Farmers markets, community gardens, food buying clubs and community-supported agriculture have enjoyed tremendous growth in Portland over the last decade with little oversight. But oversight is on the way with the jargony “Proposed Draft of the Urban Food Zoning Code Update.“
Why tamper with a flourishing system?
For two reasons: current zoning has at times hampered this foodie Wild West. While residents can grow their own food, for example, they currently aren’t supposed to sell any of it, since small-scale market gardens aren’t allowed in most residential and commercial zones. And then there’s the wild aspect of little oversight: food buying clubs – which get no mention in current zoning – have in certain instances impacted residential areas with big deliveries of bulk food picked up by large numbers of people on small streets.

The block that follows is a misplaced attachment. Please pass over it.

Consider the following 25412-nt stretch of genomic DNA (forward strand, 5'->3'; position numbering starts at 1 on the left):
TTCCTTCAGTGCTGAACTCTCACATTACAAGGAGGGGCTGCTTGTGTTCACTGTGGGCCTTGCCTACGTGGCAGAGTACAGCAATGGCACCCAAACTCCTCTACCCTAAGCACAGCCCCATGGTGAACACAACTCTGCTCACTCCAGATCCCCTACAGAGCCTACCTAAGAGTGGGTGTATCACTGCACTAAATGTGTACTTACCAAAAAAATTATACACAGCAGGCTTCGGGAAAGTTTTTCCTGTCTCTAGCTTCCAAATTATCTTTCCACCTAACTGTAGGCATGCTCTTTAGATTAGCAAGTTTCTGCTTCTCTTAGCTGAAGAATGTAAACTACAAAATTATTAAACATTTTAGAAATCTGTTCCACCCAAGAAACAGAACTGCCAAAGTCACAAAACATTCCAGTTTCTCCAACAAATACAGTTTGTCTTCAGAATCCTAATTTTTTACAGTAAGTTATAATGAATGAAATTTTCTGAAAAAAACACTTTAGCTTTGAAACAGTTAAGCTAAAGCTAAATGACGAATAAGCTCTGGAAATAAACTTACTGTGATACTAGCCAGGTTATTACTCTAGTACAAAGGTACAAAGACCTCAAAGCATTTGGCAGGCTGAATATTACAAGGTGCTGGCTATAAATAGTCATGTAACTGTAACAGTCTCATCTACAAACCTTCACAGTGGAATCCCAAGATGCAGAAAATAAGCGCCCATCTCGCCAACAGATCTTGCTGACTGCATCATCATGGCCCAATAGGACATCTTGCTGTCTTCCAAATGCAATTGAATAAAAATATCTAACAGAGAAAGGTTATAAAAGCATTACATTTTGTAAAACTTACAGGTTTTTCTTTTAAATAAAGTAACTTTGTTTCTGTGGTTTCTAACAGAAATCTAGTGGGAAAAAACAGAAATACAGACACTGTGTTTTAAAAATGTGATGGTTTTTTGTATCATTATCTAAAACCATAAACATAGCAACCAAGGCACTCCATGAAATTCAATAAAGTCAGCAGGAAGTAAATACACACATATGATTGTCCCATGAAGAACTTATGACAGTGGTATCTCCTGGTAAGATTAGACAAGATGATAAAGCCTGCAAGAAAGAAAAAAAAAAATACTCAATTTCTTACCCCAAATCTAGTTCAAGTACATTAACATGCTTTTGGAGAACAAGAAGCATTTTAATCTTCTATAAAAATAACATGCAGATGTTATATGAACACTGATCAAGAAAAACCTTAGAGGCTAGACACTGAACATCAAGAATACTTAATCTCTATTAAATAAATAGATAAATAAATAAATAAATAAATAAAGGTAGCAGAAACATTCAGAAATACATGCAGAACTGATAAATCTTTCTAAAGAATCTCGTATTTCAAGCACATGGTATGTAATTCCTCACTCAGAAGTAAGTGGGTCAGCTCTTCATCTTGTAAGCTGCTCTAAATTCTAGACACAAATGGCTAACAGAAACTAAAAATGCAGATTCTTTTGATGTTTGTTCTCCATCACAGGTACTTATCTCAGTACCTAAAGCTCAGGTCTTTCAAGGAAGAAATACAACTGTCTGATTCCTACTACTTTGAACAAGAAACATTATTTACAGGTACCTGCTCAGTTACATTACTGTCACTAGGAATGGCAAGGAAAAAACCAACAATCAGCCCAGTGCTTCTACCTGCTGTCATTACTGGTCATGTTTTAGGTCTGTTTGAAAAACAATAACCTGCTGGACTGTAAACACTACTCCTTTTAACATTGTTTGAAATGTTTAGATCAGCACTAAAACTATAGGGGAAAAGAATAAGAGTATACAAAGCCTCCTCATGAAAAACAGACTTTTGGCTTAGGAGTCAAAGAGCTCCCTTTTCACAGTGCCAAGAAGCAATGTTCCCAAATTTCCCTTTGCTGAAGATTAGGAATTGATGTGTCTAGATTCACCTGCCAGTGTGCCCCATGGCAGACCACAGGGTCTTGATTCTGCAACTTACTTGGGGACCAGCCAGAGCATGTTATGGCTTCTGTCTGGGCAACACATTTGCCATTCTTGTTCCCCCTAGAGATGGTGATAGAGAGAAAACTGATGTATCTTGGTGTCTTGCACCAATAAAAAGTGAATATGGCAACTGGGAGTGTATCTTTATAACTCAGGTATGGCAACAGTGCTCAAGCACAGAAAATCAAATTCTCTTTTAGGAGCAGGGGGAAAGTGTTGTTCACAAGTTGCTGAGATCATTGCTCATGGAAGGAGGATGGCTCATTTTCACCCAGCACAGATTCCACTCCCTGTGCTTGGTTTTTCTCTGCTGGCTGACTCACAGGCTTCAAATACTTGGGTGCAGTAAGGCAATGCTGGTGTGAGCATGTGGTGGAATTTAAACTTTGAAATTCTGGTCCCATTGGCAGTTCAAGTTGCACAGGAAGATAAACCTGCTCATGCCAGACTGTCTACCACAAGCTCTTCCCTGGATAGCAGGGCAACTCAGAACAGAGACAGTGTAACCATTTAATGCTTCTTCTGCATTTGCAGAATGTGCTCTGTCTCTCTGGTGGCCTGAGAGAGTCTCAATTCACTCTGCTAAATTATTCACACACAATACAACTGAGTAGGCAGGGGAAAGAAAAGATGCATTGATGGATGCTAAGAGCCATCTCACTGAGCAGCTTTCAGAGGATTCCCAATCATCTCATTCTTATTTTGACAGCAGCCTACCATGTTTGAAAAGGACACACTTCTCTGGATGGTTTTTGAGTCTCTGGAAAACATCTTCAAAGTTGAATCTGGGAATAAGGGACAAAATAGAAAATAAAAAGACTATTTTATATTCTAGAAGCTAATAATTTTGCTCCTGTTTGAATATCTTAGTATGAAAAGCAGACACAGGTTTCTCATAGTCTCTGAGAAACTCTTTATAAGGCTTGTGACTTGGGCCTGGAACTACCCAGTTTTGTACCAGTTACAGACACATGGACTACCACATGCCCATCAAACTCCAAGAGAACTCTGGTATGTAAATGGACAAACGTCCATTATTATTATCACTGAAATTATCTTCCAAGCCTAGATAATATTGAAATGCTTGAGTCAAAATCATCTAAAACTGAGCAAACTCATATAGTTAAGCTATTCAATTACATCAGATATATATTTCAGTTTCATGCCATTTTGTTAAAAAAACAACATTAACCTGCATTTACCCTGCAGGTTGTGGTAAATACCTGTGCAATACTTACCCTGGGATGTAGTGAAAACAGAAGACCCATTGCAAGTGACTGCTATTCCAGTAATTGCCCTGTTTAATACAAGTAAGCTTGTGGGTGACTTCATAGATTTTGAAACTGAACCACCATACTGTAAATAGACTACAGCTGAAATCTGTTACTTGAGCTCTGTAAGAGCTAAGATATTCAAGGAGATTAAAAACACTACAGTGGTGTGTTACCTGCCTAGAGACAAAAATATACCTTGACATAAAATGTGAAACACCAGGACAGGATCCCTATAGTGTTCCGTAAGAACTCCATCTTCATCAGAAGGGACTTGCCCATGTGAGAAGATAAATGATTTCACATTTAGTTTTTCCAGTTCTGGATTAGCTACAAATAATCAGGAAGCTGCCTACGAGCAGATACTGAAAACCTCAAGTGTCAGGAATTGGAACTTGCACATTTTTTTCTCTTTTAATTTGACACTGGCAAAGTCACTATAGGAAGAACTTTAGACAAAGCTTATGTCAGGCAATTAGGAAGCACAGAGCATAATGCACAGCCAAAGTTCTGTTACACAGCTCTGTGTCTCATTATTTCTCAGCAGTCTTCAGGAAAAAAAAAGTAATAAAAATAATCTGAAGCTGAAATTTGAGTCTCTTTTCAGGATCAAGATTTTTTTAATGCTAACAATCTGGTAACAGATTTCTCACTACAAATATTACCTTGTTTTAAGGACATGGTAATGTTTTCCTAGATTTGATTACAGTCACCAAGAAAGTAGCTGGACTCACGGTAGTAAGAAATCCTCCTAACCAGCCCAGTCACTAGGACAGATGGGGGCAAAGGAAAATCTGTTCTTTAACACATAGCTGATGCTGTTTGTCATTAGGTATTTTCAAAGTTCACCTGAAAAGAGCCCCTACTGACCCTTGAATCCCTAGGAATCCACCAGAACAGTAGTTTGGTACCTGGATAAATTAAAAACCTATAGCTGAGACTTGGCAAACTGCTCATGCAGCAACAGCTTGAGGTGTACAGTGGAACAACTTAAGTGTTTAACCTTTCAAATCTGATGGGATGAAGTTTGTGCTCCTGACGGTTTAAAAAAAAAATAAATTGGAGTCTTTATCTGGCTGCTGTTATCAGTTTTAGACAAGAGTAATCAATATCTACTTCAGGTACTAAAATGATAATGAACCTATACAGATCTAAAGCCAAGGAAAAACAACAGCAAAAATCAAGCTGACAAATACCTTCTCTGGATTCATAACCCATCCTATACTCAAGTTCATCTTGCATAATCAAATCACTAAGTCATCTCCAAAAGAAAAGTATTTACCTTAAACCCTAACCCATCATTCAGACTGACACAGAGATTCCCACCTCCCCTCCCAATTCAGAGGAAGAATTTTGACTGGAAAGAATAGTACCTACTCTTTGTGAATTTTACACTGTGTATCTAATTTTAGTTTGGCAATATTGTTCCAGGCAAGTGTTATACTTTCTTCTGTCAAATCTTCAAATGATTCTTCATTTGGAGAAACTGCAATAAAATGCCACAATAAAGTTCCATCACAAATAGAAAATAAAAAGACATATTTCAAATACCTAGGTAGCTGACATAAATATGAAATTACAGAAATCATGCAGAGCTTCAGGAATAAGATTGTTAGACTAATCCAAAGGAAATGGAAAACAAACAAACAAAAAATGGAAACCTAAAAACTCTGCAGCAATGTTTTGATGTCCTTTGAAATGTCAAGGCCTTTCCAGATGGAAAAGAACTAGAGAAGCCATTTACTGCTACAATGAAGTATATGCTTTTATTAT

“If trends continue, these kinds of food-related activities will be more common in the future, increasing Portlanders’ access to healthful, affordable food,” said a city statement. “The proposed changes . . . will help to reduce conflicts with neighbors over livability issues such as traffic, parking, truck delivery and a general increase in neighborhood activity.”
Thoughts? Suggestions? Speak up now: the public hearing on the draft is Tuesday, April 24 at 6 p.m. at 1900 SW 4th Avenue, Room 2500A. You can also send written comments via mail, email or fax to:
Planning and Sustainability Commission, 1900 SW 4th Avenue, Room 7100, Portland OR 97201 OR email@example.com OR fax 503-823-7800 att: Planning and Sustainability Commission